Inside the £673mn debt burden SJP advisers are grappling with

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Being a St James’s Place adviser is similar to being in a “gilded cage” due to restrictions on exiting the company and high interest rates payable on loans taken out to buy client books, according to one SJP adviser.

FTAdviser previously reported that the average St James’s Place adviser owes the firm £111,000 due to loans taken out to enable advisers to buy the businesses or client books of retiring advisers.

But that figure excludes loans worth a further £273.2mn made by a network of five banks, Santander, Investec, Metro Bank, NatWest and Bank of Scotland.

Those loans are also made to advisers, and it is the advisers responsibility to repay the bank. However, the loans are guaranteed by St James’s Place, and so appear in the firm’s accounts under the heading “financial commitments”.

Although the adviser’s debt is to the bank, the collection of loans are administered by SJP itself, with one adviser, who has an outstanding debt to one of the banks mentioned above, telling FTAdviser that “I don’t really interact with {the bank in question}, its all through SJP”.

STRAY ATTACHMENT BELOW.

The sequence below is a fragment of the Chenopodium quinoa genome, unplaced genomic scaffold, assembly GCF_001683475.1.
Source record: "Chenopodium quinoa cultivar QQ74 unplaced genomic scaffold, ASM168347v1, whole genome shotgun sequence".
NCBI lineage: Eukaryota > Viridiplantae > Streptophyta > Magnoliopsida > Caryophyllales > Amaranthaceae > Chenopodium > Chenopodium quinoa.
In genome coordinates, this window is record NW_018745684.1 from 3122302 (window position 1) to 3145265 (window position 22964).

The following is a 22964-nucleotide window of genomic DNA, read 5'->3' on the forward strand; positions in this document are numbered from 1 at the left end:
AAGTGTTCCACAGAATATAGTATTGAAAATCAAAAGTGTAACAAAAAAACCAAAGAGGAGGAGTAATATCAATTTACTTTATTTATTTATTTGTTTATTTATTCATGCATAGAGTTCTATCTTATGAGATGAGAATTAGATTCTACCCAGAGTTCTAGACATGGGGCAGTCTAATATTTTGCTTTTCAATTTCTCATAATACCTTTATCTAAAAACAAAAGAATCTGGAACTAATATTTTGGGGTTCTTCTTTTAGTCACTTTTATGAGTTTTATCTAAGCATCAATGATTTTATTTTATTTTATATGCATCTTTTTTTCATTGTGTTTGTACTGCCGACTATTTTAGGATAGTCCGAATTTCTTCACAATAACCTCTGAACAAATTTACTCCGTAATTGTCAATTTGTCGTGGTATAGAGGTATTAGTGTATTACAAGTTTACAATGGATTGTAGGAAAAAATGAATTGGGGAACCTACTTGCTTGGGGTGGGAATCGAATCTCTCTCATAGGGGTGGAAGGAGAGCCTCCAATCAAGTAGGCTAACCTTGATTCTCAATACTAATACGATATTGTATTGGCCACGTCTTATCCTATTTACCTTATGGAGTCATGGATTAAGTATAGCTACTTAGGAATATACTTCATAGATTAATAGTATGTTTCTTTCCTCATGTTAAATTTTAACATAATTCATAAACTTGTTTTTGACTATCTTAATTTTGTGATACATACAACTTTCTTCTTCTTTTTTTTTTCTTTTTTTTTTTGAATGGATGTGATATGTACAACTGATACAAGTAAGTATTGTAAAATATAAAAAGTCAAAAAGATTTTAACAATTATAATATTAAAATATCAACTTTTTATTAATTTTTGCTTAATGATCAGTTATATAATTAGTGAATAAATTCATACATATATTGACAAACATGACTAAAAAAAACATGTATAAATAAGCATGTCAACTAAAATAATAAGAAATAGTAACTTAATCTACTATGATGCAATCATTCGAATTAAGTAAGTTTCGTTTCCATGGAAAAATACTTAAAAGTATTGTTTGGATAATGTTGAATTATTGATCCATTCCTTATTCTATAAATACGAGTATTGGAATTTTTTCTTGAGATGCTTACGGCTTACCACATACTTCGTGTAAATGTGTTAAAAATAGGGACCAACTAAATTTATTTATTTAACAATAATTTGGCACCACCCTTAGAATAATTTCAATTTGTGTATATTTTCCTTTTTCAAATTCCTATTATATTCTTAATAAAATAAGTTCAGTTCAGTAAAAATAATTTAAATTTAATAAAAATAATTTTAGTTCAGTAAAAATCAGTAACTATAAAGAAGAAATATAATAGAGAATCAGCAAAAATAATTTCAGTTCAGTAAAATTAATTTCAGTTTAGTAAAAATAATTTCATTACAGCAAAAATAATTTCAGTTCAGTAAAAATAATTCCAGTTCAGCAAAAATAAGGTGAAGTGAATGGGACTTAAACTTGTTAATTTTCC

St James’s Place is liable to repay 100 per cent of the outstanding amount to the banks in question if the adviser fails to make the payments, except in the case of Metro Bank, where St James’s Place is liable to pay 50 per cent of the outstanding amount.

Of the other £400mn of debt owed by St James’s Place advisers, and covered in the firm’s latest set of accounts, around £362mn is owed directly to St James’s Place, and the remaining £38mn has been securitised by the company.

Securitisation means that the FTSE 100 company has parcelled up some of the individual adviser loans and sold them onto investors, in the same way that individual customer mortgages are parcelled up by banks and sold to investors as mortgage backed securities.

In that instance, the adviser pays the investor, and St James’s Place is not liable to the investor if the adviser defaults on the payments.

A representative from St James’s Place told FTAdviser the loans are to enable “succession planning” for advisers, and stated that this model has been “proven.”

An adviser whom FTAdviser spoke to said the expectation is that when buying a client book, one should pay 7.5 times the value of the fee income of generated by the assets being bought.

This is based on paying 6 per cent for the book of business, and a further 1.5 per cent for the “goodwill” held within the business.

That figure is based on the experience of two advisers with whom we spoke, but is disputed by SJP who say the actual figure is much lower.

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